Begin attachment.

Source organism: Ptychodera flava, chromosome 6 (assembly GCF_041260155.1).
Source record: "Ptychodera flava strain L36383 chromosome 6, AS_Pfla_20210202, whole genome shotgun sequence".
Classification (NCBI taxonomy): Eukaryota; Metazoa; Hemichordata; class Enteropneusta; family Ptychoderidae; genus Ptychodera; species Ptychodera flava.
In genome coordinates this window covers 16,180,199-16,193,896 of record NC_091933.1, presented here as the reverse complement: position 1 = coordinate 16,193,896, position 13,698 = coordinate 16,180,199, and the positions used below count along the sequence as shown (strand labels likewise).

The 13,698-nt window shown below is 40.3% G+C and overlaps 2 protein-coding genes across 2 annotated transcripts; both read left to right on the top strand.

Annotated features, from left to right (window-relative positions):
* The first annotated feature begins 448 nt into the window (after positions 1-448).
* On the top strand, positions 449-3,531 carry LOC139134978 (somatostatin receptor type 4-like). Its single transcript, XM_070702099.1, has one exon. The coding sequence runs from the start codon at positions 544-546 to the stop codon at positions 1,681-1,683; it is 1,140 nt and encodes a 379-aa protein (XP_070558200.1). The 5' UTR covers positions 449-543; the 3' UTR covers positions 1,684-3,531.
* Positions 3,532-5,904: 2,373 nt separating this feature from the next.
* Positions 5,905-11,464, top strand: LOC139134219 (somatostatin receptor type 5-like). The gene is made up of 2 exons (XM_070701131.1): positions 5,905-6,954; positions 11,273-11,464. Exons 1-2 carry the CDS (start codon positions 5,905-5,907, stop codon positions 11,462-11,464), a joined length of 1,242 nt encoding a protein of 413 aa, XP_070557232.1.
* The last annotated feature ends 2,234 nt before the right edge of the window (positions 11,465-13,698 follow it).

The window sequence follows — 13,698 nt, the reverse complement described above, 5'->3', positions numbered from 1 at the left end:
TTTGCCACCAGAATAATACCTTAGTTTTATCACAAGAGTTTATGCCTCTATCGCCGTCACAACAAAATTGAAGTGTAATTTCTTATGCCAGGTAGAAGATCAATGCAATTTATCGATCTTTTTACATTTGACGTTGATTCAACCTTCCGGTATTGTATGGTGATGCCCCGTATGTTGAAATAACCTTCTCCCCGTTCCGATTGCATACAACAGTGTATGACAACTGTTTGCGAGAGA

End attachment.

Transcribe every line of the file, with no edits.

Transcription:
Source organism: Ptychodera flava, chromosome 6 (assembly GCF_041260155.1).
Source record: "Ptychodera flava strain L36383 chromosome 6, AS_Pfla_20210202, whole genome shotgun sequence".
Classification (NCBI taxonomy): Eukaryota; Metazoa; Hemichordata; class Enteropneusta; family Ptychoderidae; genus Ptychodera; species Ptychodera flava.
In genome coordinates this window covers 16,180,199-16,193,896 of record NC_091933.1, presented here as the reverse complement: position 1 = coordinate 16,193,896, position 13,698 = coordinate 16,180,199, and the positions used below count along the sequence as shown (strand labels likewise).

The 13,698-nt window shown below is 40.3% G+C and overlaps 2 protein-coding genes across 2 annotated transcripts; both read left to right on the top strand.

Annotated features, from left to right (window-relative positions):
* The first annotated feature begins 448 nt into the window (after positions 1-448).
* On the top strand, positions 449-3,531 carry LOC139134978 (somatostatin receptor type 4-like). Its single transcript, XM_070702099.1, has one exon. The coding sequence runs from the start codon at positions 544-546 to the stop codon at positions 1,681-1,683; it is 1,140 nt and encodes a 379-aa protein (XP_070558200.1). The 5' UTR covers positions 449-543; the 3' UTR covers positions 1,684-3,531.
* Positions 3,532-5,904: 2,373 nt separating this feature from the next.
* Positions 5,905-11,464, top strand: LOC139134219 (somatostatin receptor type 5-like). The gene is made up of 2 exons (XM_070701131.1): positions 5,905-6,954; positions 11,273-11,464. Exons 1-2 carry the CDS (start codon positions 5,905-5,907, stop codon positions 11,462-11,464), a joined length of 1,242 nt encoding a protein of 413 aa, XP_070557232.1.
* The last annotated feature ends 2,234 nt before the right edge of the window (positions 11,465-13,698 follow it).

The window sequence follows — 13,698 nt, the reverse complement described above, 5'->3', positions numbered from 1 at the left end:
TTTGCCACCAGAATAATACCTTAGTTTTATCACAAGAGTTTATGCCTCTATCGCCGTCACAACAAAATTGAAGTGTAATTTCTTATGCCAGGTAGAAGATCAATGCAATTTATCGATCTTTTTACATTTGACGTTGATTCAACCTTCCGGTATTGTATGGTGATGCCCCGTATGTTGAAATAACCTTCTCCCCGTTCCGATTGCATACAACAGTGTATGACAACTGTTTGCGAGAGA